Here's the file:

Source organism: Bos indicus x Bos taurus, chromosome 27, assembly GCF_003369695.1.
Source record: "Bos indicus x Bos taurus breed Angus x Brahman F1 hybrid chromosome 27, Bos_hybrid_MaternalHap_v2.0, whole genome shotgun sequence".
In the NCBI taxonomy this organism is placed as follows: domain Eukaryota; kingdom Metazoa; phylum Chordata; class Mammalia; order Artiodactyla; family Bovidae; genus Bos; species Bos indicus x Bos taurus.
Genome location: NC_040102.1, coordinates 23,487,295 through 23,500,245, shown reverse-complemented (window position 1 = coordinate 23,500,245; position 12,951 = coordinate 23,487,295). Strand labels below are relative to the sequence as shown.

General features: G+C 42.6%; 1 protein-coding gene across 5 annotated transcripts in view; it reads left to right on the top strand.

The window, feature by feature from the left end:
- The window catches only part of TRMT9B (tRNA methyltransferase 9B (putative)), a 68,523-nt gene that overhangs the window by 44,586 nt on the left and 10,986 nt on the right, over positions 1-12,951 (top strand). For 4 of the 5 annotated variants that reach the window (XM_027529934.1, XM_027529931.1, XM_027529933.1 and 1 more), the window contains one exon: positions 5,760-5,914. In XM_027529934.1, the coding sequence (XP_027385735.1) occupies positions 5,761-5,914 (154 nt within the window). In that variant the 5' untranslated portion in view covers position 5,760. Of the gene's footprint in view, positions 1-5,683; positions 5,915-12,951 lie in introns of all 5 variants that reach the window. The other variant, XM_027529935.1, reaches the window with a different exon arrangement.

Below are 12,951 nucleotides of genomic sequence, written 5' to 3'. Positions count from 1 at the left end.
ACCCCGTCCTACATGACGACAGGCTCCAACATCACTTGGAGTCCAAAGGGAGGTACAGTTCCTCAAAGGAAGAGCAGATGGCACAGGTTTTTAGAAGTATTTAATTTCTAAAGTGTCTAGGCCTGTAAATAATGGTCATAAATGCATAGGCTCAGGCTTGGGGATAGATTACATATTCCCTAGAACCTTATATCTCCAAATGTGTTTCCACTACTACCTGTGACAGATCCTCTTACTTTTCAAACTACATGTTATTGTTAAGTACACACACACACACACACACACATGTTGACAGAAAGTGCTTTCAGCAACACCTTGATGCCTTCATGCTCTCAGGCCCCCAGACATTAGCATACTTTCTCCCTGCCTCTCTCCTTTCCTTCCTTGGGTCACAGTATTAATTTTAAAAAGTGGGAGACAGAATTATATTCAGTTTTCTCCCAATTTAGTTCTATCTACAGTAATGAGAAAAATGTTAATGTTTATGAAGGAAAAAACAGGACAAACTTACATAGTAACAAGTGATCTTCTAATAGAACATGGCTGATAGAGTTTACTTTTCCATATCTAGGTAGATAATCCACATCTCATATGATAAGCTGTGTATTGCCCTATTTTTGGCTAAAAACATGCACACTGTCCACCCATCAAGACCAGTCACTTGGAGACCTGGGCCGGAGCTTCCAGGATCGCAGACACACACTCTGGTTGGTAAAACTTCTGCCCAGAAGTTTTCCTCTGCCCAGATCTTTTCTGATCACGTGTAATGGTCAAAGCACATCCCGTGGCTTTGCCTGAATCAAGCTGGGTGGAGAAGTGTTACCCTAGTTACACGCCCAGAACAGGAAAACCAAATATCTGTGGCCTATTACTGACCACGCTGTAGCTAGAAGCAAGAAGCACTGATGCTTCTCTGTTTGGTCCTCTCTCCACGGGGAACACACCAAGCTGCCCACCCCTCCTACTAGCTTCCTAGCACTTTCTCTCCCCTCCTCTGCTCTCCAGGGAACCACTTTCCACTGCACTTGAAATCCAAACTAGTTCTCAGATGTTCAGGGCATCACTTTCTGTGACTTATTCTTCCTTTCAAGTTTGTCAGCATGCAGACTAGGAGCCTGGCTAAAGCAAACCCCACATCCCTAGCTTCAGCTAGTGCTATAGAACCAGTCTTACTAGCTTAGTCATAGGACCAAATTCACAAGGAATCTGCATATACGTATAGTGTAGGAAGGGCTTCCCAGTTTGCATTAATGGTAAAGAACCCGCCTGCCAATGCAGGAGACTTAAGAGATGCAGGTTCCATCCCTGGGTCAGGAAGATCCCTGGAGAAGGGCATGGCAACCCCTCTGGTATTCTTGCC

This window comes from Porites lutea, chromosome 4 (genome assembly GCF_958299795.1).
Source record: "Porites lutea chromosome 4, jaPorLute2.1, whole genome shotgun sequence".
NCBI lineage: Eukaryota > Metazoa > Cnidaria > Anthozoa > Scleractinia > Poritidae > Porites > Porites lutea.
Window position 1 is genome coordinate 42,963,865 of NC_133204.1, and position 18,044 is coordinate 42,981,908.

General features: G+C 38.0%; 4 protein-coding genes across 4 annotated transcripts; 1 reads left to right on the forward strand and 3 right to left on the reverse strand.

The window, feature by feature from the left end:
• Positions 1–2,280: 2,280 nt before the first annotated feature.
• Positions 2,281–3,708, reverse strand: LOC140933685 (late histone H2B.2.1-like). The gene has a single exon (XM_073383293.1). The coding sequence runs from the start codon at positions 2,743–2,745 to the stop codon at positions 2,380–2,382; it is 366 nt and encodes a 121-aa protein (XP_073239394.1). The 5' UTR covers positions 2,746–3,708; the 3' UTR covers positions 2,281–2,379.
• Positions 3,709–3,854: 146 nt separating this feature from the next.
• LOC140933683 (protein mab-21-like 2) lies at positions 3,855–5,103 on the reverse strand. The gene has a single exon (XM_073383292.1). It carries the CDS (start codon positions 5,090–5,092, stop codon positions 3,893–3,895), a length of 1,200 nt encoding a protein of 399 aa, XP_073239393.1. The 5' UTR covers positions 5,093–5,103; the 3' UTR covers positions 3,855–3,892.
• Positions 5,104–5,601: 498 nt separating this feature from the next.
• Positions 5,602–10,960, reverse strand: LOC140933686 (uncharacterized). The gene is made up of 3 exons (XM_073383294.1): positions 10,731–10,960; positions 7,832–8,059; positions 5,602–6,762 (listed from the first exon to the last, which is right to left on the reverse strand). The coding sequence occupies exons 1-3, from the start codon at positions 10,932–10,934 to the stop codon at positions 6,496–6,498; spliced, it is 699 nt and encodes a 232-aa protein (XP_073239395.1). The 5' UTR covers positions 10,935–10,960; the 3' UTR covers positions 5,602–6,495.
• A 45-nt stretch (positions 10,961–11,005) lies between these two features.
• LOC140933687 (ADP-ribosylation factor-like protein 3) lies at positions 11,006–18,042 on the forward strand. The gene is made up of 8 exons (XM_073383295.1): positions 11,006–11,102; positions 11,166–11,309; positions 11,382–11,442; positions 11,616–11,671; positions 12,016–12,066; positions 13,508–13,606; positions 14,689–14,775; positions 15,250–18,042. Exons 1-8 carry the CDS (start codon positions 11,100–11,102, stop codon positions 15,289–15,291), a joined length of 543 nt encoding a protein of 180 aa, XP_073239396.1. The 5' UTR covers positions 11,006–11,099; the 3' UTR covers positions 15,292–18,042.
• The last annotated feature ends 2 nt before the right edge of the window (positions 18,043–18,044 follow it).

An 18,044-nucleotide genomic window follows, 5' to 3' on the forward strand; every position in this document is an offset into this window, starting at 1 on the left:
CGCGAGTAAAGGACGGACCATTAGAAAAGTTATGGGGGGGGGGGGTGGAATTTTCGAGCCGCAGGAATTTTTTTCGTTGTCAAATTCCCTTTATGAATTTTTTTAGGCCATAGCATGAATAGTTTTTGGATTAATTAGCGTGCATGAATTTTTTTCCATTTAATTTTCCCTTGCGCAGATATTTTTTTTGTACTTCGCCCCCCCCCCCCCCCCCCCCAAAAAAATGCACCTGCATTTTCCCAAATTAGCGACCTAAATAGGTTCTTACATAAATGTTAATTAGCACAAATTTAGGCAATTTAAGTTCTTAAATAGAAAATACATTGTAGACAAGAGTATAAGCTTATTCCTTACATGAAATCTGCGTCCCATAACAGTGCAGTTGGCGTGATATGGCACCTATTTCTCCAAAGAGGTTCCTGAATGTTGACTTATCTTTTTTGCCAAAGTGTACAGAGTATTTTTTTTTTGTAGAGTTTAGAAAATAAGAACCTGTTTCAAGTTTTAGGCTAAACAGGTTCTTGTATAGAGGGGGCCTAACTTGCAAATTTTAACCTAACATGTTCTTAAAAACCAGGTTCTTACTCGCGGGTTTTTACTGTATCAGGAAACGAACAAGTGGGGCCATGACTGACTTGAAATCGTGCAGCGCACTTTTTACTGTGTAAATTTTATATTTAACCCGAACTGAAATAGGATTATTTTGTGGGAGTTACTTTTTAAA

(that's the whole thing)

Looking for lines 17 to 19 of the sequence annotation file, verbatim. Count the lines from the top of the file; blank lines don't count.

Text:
• Positions 2,281–3,708, reverse strand: LOC140933685 (late histone H2B.2.1-like). The gene has a single exon (XM_073383293.1). The coding sequence runs from the start codon at positions 2,743–2,745 to the stop codon at positions 2,380–2,382; it is 366 nt and encodes a 121-aa protein (XP_073239394.1). The 5' UTR covers positions 2,746–3,708; the 3' UTR covers positions 2,281–2,379.
• Positions 3,709–3,854: 146 nt separating this feature from the next.
• LOC140933683 (protein mab-21-like 2) lies at positions 3,855–5,103 on the reverse strand. The gene has a single exon (XM_073383292.1). It carries the CDS (start codon positions 5,090–5,092, stop codon positions 3,893–3,895), a length of 1,200 nt encoding a protein of 399 aa, XP_073239393.1. The 5' UTR covers positions 5,093–5,103; the 3' UTR covers positions 3,855–3,892.